The wild water buffalo is also known as the Asian buffalo or Asiatic buffalo. It is native to Southeast Asia and is second in size (of wild bovids) to the gaur. It is listed as endangered with most (91%) living in India, mostly in Assam. The height at the shoulder ranges from 50 to 75 inches and weight varies between 1,500 and 2,600 pound.
All have horns which spread widely. The horns are heavy at the base and measure up to 79 inches along the outer edges. They have smallish ears and a tuft of hair on the forehead. The coat is fairly long, sparse and coarse. From the haunches the hair lies toward the long, narrow head. In colour they range from black to ash grey. The tip of the yard-long tail is bushy and the hooves large.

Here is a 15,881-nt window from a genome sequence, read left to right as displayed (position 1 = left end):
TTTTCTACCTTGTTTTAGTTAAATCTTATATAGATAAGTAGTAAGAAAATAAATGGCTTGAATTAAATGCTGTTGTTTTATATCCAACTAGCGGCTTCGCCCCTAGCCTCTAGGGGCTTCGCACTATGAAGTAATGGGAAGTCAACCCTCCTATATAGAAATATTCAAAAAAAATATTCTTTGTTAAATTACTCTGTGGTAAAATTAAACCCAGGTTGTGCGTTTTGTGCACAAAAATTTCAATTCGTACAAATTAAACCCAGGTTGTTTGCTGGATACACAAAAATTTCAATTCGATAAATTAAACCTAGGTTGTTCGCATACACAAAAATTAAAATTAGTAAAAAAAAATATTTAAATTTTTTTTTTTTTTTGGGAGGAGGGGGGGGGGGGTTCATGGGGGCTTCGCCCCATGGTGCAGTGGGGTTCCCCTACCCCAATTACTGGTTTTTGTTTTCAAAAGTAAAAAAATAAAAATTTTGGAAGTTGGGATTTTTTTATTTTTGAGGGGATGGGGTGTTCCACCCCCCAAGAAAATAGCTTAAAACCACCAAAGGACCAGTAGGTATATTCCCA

They frequent areas of wet grasslands, swamps or dense river valleys. As well as being in India, they are found in Nepal, Cambodia, Bhutan and Thailand. They have now vanished from Laos, Pakistan, Bangladesh and Vietnam.
Another large domestic breed is the Guzerat, one of the three major Indian breeds that have had an impact on beef cattle breeding in the USA. These are large, heavy-boned cattle. They are light grey to black with short, broad faces. The long ears droop and open to the front. The horns are long and shaped like a lyre. The barrel is often lighter in colour than the rest of the animal. As well as being powerful draught animals, they produce moderate amounts of milk.
The bull above is a Brahman which has a background of Guzerat.